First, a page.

4 Soc.sec.rep.ser. 155, Unempl.ins.rep. Cch 15,219dorothy M. Vaughn, Plaintiff-appellant, v. Margaret M. Heckler, Secretary of Health and Human Services,defendant- Appellee, 727 F.2d 1040 (11th Cir. 1984)Annotate this Case
Rachael G. Henderson, Americus, Ga., for plaintiff-appellant.
Frank L. Butler, III, John L. Lynch, Macon, Ga., for defendant-appellee.
Appeal from the United States District Court for the Middle District of Georgia.
Before JOHNSON and ANDERSON, Circuit Judges, and TUTTLE, Senior Circuit Judge.
Appellant Dorothy Vaughn appeals the district court's affirmance of an agency decision terminating her Supplemental Security Income ("SSI") benefits and denying her initial application for Social Security disability benefits. We reverse.
Dorothy Vaughn is a 59-year old resident of Americus, Georgia, who works part-time as a maid.1 In light of a history of mental illness, specifically chronic schizophrenia,2 she was approved for disability benefits under a Georgia state plan in December, 1971. At that time, she was adjudged permanently and totally disabled under the existing criteria.
In 1974, the Supplemental Security Income Program, 42 U.S.C.A. Secs. 1381-83 (West 1983), became effective on a federal level. That program took the place of state-administered plans by providing benefits directly to "disabled" citizens. A "grandfather clause" in the legislation commanded that any person "permanently and totally disabled" under an authorized state plan would maintain that status in the federal scheme. 42 U.S.C.A. Sec. 1382c(a) (3) (E) (West 1983). Thus, Vaughn continued to receive benefits under the SSI program.
In April 1981, Vaughn received a letter notifying her that the Secretary of Health and Human Services ("Secretary") was developing current evidence to determine whether her condition prevented her from obtaining "substantial gainful activity."3 Shortly after that letter, her SSI benefits were terminated.
Vaughn then applied for a period of disability benefits under Title II of the Social Security Act. 42 U.S.C.A. Sec. 423 (West 1983). An Administrative Law Judge ("ALJ") denied her initial application for disability benefits, finding that she was not "disabled" because her impairment "does not prevent the performance of ... past relevant work." The judge also upheld the termination of SSI benefits because, upon review of current evidence, he determined that her past disability had ceased.
After the Secretary's Appeals Council upheld the ALJ's decisions, Vaughn sought judicial review in the district court.4 The district court affirmed the agency's rulings, finding substantial evidence to support them in the record.
On appeal, Vaughn argues that the district court erred in affirming the agency decisions, i.e., both the denial of the disability benefits and the termination of her SSI benefits.
42 U.S.C.A. Sec. 423(d) (1) (West 1983) provides that individuals with disabilities may be entitled to monthly disability insurance benefits. The term "disability" is defined as follows:
Inability to engage in any substantial gainful activity by reason of any medically determinable physical or mental impairment which can be expected to result in death or which has lasted or can be expected to last for continuous periods of not less than 12 months....
42 U.S.C.A. Sec. 423(d) (1) (A) (West 1983).5 In filing a claim for benefits, a claimant has the burden of proving disability, Crosby v. Schweiker, 650 F.2d 777, 778 (5th Cir. 1981),6 and we will not disturb an agency finding of "no disability" unless the record lacks substantial evidence to support that conclusion, 42 U.S.C.A. Sec. 405(g) (West 1983); See, e.g., Allen v. Schweiker, 642 F.2d 799, 800 (5th Cir. 1981), or the conclusion was derived from faulty legal premises. Boyd v. Heckler, 704 F.2d 1207, 1209 (11th Cir. 1983).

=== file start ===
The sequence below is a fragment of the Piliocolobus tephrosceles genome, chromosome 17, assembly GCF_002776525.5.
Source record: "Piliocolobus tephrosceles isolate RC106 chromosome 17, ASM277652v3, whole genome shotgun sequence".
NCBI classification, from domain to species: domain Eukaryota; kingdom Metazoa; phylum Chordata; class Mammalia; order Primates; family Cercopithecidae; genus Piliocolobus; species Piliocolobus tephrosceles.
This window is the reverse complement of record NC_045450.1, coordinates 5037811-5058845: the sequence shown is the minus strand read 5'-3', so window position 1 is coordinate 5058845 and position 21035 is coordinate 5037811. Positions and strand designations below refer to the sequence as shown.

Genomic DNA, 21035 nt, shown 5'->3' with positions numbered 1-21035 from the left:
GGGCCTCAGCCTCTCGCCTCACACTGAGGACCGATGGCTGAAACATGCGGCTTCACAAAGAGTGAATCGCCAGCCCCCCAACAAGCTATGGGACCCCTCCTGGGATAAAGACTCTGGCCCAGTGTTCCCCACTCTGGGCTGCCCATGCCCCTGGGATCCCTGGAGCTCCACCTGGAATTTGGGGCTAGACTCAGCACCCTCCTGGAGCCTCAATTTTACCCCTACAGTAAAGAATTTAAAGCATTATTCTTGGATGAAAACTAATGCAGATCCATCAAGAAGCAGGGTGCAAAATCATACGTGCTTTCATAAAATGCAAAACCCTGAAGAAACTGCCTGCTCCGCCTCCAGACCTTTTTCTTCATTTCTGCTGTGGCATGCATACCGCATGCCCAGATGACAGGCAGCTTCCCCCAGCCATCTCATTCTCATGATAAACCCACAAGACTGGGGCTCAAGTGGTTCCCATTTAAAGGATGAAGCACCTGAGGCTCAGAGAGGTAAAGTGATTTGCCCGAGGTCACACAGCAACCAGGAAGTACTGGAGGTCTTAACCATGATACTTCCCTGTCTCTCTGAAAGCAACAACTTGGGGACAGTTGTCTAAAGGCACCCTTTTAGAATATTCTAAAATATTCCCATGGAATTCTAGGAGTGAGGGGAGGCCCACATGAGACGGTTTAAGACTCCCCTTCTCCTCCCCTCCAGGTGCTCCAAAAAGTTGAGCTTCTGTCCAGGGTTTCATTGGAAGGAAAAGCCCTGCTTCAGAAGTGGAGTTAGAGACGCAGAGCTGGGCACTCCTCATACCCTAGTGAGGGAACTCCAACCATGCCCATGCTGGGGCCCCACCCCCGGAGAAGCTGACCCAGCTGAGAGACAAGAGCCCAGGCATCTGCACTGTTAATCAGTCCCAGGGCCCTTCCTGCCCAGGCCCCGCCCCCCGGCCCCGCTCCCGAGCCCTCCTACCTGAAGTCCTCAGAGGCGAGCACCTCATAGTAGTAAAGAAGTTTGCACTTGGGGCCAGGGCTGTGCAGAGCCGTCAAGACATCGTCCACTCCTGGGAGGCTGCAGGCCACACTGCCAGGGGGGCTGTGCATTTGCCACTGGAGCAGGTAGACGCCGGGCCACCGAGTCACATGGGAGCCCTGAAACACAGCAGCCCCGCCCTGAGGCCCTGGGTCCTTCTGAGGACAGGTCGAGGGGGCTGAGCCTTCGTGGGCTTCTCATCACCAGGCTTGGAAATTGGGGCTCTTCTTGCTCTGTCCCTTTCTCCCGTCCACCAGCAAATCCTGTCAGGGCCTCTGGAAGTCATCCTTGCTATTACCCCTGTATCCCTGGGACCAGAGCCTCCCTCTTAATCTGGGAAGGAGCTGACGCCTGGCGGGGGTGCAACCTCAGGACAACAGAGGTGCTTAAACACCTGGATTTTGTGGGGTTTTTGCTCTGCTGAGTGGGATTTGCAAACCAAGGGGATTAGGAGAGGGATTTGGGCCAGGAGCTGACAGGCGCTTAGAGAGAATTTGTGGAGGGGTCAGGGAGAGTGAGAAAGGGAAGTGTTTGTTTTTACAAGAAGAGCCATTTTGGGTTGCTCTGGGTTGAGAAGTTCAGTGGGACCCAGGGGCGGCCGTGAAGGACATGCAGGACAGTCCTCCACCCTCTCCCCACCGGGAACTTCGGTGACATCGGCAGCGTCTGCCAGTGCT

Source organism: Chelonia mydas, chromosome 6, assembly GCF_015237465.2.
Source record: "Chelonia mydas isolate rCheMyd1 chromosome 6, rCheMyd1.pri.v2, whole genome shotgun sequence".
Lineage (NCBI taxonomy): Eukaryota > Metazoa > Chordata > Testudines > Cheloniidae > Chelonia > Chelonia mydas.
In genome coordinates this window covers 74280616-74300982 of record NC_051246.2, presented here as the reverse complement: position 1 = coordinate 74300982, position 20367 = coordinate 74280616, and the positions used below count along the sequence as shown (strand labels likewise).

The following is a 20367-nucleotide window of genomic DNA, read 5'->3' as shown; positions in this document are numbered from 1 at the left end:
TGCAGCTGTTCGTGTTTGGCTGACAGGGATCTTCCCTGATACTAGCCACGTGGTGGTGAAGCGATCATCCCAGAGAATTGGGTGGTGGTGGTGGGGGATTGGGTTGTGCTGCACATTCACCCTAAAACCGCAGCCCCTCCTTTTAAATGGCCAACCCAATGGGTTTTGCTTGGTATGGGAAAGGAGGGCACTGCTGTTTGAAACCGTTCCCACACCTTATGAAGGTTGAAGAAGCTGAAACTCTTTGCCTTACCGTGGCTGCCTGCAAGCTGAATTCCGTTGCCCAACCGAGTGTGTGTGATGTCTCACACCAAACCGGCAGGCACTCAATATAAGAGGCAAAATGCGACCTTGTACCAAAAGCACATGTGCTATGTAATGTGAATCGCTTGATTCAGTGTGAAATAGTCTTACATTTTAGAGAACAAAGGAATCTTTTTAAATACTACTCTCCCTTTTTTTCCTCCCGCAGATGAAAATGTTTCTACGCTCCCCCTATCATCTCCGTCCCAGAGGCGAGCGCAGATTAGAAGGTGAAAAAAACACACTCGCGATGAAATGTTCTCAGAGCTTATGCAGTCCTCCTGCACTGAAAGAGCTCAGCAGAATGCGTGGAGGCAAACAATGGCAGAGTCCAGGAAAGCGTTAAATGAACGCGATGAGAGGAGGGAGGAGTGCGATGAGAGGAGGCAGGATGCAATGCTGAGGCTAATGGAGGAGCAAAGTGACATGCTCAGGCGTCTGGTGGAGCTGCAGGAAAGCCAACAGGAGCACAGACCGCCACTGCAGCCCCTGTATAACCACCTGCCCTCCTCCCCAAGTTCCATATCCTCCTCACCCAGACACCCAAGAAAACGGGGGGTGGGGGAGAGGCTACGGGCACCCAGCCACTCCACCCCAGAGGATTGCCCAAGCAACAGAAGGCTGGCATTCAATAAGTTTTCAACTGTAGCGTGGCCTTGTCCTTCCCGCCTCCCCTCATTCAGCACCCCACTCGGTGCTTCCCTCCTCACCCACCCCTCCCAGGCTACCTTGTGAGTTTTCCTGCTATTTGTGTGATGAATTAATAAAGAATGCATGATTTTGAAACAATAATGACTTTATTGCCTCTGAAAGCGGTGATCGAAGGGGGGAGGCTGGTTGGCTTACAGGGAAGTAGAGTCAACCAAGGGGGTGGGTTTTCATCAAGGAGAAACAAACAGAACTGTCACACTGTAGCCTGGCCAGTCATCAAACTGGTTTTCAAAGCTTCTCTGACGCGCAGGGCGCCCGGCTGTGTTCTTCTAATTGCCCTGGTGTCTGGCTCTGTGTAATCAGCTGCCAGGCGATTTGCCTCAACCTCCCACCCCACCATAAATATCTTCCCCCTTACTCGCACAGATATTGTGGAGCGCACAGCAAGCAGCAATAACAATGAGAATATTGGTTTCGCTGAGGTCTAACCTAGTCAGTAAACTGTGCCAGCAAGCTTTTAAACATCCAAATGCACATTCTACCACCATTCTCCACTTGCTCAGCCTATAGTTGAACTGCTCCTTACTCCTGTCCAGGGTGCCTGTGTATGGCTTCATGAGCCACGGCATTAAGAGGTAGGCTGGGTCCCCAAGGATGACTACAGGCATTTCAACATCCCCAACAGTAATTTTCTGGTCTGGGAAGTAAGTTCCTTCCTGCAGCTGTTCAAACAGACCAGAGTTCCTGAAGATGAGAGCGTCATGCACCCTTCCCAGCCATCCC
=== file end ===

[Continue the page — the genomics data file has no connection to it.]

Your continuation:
In the hearing before the ALJ, there was oral testimony from Vaughn and her sister, Ms. Ernestine Moore. Vaughn testified about her work and discussed her mental problems. Ms. Moore testified at length about Vaughn's mental illness, which manifests itself in hallucinations, moodiness, nervousness, and suspicion.
Three affidavits from medical experts were also considered and discussed. Paul Mandeville, a clinical psychologist, diagnosed Vaughn as having "borderline intellectual functioning" and "residual schizophrenia in good remission." He determined that she had the understanding to "cope with simple unskilled or familiar work routines," but did stress that the remission of her schizophrenia was due, in part, to the familiarity of her current daily routine.
Dr. S. Taylor, who has treated Vaughn on an outpatient basis, confirmed that she was schizophrenic. He had placed her on medication to aid remission and found no particular oddities in her behavior, except for occasional hallucinations. Finally, Martha Smith, a nurse who has treated Vaughn, explained that while the patient can perform simple or repetitive tasks, her mental impairment seriously affects her ability to perform complex tasks, to follow instructions, or to have frequent contact with other people.7
After reviewing this evidence, the ALJ8 concluded as follows:
[The] claimant has the residual functional capacity to perform simple, repetitive, unskilled or familiar work routines. Her past relevant work as a maid in private homes was unskilled and is familiar to her. Therefore, Regulation 404.1520 would require that she be found "not disabled."
This conclusion states, in essence, that because Vaughn can perform her past work, she cannot be considered disabled.
It is undisputed that Vaughn's current job as a maid is not "substantial gainful activity." Her work has always been compensated at a level significantly below the earnings level at which work becomes gainful.9 In ruling that she was not disabled, the Administrative Law Judge inconsistently held that her past insubstantial gainful activity demonstrated her ability to perform substantial gainful activity. Because her past work has not been substantial, it was an error of law to conclude that her performance of it disqualifies her from receipt of disability benefits.